Maher realised that his own religious education was superficial, and early in 1931 he had formed a group of like-minded friends from school and university to discuss matters of Catholic doctrine and social justice. Known as the Campion Society, the group drew on the holdings of the Central Catholic Library but it had no clerical supervision, no set papers, just ‘talks where anyone is free to interrupt’ (Maher-Santamaria Correspondence). Its success inspired the formation of similar groups in rural Victoria and in other States. The archbishop of Melbourne, Daniel Mannix, who believed that priests should not monopolise Catholic teaching, saw the opportunities presented by the organisation of intelligent and influential laymen. In 1937 he and the other Australian bishops approved the founding of the Australian National Secretariat of Catholic Action (ANSCA) with Maher as director and Santamaria as his deputy. On 2 February 1935 Maher had married Mary Carmel (Molly) Shawcross (d. 1957) at the Newman College chapel. They would welcome countless friends to their intellectually lively home at Kew.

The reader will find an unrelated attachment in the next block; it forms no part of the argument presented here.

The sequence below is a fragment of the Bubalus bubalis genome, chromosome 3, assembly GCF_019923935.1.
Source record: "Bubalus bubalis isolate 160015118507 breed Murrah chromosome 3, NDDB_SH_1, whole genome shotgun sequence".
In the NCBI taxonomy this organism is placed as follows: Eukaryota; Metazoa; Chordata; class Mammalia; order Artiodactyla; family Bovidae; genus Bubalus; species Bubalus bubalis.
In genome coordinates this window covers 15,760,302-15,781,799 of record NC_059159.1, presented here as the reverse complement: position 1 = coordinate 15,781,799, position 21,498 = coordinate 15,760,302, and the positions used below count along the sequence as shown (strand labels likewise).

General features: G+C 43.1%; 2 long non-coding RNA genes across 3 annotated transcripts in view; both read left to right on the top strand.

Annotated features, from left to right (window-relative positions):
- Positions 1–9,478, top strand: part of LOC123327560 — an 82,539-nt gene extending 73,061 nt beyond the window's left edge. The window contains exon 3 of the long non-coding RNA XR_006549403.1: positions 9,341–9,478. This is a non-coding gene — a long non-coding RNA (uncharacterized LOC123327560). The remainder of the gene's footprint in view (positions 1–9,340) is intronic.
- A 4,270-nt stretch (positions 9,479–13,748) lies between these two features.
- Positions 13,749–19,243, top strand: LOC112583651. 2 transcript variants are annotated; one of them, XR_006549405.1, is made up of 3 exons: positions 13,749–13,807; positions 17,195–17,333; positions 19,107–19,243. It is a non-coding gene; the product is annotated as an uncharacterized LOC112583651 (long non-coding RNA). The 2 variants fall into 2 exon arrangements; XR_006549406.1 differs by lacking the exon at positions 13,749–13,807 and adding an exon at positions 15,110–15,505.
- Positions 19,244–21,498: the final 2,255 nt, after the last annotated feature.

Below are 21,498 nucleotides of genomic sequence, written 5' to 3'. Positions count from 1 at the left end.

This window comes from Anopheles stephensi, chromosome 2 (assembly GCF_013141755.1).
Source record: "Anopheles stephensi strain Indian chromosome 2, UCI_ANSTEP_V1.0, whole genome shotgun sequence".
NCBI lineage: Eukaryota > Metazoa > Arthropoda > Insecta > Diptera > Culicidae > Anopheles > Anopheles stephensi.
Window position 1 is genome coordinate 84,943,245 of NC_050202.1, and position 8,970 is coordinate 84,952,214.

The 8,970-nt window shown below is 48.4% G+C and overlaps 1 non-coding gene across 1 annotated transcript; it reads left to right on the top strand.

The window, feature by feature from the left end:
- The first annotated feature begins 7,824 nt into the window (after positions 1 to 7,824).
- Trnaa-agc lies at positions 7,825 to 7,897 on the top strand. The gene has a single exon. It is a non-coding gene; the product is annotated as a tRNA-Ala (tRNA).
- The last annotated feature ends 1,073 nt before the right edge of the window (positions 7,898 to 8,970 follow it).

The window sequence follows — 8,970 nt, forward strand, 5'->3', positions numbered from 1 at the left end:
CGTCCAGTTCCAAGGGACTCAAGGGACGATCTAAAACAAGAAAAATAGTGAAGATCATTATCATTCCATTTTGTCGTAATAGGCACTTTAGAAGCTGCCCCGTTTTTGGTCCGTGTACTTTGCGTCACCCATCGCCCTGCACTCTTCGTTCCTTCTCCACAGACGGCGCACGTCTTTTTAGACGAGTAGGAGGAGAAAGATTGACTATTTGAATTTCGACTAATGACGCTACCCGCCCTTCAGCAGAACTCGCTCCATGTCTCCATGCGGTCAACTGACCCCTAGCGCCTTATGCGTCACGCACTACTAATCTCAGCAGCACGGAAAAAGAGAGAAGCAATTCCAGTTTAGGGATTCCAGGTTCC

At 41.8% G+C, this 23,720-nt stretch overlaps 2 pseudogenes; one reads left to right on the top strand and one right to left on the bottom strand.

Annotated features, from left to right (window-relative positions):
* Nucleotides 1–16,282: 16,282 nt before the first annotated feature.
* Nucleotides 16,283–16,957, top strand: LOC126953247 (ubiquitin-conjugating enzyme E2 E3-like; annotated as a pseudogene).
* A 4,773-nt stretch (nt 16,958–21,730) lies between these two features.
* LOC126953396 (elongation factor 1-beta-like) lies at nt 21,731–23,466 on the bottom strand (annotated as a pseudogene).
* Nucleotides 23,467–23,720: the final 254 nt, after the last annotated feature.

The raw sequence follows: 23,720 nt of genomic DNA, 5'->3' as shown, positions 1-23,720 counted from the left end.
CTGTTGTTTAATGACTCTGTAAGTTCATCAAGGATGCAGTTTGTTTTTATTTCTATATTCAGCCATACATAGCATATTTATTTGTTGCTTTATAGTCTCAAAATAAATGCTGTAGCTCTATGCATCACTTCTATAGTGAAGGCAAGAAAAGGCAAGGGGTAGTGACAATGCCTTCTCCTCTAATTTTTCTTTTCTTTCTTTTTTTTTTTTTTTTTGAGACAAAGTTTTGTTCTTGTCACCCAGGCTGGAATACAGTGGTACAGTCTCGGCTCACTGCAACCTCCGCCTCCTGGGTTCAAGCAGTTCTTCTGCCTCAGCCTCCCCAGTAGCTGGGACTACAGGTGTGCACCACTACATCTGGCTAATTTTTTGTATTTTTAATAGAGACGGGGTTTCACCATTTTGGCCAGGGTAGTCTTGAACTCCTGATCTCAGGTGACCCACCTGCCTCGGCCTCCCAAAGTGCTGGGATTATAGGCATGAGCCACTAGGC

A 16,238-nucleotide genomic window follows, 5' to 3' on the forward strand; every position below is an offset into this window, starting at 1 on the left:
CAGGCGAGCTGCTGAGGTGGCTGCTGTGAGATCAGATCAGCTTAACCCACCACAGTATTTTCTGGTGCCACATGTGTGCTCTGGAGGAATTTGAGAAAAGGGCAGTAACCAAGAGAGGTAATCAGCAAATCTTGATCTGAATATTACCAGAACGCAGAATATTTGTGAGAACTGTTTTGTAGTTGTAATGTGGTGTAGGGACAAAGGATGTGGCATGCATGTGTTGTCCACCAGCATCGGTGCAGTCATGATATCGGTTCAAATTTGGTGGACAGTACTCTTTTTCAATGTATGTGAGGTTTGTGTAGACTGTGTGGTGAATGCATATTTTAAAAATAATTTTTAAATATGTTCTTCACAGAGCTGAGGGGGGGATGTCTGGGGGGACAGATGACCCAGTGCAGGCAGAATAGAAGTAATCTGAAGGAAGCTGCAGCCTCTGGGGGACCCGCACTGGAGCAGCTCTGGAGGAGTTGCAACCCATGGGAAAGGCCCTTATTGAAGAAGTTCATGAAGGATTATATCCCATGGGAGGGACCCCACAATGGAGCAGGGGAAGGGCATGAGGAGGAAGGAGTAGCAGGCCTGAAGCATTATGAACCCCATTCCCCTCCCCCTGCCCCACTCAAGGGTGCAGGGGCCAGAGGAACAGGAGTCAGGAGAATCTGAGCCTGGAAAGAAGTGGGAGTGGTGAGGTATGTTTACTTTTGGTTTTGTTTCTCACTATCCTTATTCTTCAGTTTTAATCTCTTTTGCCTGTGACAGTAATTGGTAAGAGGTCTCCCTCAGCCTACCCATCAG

Based in Melbourne, Maher and Santamaria established the ANSCA to foster the promotion of Catholic social principles in everyday life by the laity. Over the next seven years they were assisted by a talented administrator, Noreen Minogue. The secretariat provided information on Catholic Action (CA), coordinated and nurtured existing Catholic organisations, and helped to establish new groups such as the Young Christian Workers and the National Catholic Rural Movement. A thinker, writer, and teacher rather than an administrator, Maher became frustrated by the increasing demands of the office. In 1946 he visited postwar Europe hoping to connect Australian CA with its European counterparts. He found that in war-damaged London intellectual life had scarcely resumed. Desperate to salvage something from the trip and repair his financial situation, he tried to secure an appointment at the University of Notre Dame, Indiana, to enable him to explore developments in the United States of America. Unsuccessful, dispirited, and out of pocket, he returned home at the end of October.